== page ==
Wednesday, June 10, 2009

Suri shawl

This is what I've been preoccupied with recently. It's my entry for the 'fibre with flair' exhibition at the national alpaca conference to be held at the end of this month. the yarn is handspun Suri alpaca dyed with Sticta coronata lichen. A native of NZ.
You can obtain different colours from this lichen and I've only used less than 100g to dye all the yarn for this shawl, changing the purple shades with a bit of ammonia in some of the dyebaths and finally breaking up the the plant to release the yellowy green shades.
You can carry on dipping yarn into the dyepot until the colours are very pale.

Boiling this dyestuff spoils the colours and the lichen leeches a red wine liquor when you pour very hot water over it.
You can revive the lichen by resting it for a few days between dyeing. It's a magical dyestuff and a little goes a long way. This lot of lichen is still useable and I'll be dyeing some of the yellower shades again with it.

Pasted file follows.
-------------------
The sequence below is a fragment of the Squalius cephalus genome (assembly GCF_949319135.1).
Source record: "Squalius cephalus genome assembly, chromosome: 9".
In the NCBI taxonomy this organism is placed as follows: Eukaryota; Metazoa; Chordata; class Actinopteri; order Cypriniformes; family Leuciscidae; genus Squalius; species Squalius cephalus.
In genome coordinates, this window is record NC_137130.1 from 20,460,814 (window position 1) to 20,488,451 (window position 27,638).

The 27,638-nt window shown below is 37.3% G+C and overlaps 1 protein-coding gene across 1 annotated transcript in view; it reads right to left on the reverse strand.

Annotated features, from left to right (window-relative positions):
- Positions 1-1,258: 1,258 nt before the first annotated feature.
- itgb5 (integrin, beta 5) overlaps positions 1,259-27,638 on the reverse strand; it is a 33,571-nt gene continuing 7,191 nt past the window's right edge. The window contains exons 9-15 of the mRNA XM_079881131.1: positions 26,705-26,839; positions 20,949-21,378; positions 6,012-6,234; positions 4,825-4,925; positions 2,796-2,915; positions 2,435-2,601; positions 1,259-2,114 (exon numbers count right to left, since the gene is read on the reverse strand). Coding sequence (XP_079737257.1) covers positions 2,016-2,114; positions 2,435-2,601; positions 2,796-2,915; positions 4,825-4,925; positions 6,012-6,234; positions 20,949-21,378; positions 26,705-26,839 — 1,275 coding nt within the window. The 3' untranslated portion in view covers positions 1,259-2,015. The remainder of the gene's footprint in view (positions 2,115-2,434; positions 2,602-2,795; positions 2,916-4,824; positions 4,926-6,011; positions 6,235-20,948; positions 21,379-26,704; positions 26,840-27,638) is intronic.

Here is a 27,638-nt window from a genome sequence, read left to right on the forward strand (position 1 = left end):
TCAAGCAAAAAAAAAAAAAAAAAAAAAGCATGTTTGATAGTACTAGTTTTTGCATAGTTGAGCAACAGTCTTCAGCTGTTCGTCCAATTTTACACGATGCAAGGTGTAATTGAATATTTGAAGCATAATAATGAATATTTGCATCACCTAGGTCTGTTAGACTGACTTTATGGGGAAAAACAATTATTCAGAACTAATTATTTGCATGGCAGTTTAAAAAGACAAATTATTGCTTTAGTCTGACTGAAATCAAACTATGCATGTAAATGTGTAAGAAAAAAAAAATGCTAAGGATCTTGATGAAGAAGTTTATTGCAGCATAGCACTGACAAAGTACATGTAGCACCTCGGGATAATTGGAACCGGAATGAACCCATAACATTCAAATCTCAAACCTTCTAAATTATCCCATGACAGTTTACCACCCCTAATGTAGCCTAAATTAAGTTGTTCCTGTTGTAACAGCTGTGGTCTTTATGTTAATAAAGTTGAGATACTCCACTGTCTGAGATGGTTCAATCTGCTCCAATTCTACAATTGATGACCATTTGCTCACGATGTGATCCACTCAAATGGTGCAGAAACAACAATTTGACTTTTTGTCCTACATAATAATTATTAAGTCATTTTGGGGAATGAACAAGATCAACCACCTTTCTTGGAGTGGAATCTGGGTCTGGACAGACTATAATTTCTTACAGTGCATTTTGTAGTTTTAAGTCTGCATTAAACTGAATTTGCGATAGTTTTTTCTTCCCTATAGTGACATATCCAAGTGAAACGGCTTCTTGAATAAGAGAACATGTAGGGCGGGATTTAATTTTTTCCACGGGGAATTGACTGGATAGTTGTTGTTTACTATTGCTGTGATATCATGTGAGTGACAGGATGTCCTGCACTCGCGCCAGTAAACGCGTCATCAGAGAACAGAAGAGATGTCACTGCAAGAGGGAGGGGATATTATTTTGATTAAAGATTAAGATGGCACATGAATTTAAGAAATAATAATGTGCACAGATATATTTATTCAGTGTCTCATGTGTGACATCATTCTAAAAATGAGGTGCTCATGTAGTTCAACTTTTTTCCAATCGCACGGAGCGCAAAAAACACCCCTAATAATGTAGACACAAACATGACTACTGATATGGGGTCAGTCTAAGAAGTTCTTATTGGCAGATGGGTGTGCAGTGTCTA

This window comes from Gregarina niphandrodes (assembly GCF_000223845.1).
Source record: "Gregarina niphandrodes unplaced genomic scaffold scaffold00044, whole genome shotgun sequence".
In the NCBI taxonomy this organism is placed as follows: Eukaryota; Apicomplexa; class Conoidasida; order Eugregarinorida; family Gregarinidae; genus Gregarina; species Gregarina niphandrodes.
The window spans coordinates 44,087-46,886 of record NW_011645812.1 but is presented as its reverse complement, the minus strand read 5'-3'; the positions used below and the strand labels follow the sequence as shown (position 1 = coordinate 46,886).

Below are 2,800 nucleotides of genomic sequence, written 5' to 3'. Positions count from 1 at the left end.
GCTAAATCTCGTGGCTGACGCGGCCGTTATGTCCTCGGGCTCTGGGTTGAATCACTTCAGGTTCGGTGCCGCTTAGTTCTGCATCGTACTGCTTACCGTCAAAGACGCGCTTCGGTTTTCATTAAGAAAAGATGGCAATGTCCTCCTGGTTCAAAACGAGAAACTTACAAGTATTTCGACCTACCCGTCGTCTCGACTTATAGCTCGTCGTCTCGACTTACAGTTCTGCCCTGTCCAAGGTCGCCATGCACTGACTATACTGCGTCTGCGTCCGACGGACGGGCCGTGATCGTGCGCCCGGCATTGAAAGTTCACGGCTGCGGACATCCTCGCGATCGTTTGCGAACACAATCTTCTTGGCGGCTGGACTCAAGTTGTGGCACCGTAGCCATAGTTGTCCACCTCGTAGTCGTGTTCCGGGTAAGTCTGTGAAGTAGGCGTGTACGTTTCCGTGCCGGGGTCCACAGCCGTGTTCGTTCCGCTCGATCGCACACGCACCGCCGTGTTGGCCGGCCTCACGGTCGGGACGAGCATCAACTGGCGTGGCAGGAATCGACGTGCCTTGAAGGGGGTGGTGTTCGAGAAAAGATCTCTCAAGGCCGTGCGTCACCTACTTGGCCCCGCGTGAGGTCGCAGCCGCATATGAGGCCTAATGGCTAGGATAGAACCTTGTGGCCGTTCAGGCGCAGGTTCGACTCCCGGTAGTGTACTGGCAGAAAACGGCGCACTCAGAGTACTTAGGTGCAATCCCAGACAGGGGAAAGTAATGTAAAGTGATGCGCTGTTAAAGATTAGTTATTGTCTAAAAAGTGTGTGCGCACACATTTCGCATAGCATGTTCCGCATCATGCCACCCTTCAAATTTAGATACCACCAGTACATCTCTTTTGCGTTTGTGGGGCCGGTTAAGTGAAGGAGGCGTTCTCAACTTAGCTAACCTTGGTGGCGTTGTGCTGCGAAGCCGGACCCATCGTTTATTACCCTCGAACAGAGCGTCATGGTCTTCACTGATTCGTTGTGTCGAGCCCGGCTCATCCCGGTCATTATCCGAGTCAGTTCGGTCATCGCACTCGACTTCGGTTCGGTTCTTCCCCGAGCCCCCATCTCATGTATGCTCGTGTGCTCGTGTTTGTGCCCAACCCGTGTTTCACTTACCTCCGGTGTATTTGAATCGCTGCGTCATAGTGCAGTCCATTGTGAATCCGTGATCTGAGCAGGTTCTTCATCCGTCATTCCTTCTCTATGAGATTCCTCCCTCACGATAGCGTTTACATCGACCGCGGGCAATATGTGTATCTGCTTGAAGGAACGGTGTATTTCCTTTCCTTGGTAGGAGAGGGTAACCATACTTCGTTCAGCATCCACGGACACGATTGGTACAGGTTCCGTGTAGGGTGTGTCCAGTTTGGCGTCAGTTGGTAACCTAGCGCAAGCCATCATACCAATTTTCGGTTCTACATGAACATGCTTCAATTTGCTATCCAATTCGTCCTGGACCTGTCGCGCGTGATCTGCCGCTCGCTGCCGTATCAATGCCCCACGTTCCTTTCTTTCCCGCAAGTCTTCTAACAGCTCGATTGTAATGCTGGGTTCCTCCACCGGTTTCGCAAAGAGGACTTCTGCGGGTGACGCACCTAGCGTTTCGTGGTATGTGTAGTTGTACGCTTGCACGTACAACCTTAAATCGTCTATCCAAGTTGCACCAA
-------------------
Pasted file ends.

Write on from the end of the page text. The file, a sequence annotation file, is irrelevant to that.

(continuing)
The colours and the style of irish crochet used in this shawl remind me of faded vintage fabrics.
The suri really makes the fabric glow which you can't see from the photos.
so I've popped it in the post today.

Tuesday, June 2, 2009

Lots of dyeing

My husband was overheard telling his clients last week that I was going home to dye every night which raised a few eyebrows. But here are the results of a lot of work, all dyed, reskeined, labelled and ready for sale. All 12 kilos of it. Not bad considering it was fairly dark by the time I got to my dye shed every evening, and cold. It was hard leaving the warm log fire after tea.
Actually naming each of the colourways takes a while too. Some are easier to name than others.
These are all commercially spun alpaca yarns but from fairly local alpacas. These are all destined for the craft shows with Andy from Flagstaff Alpacas.I like his label with the alpaca holding a flower in it's mouth. Go see his site for the events he'll be attending in the next few months with all his lovely alpaca products.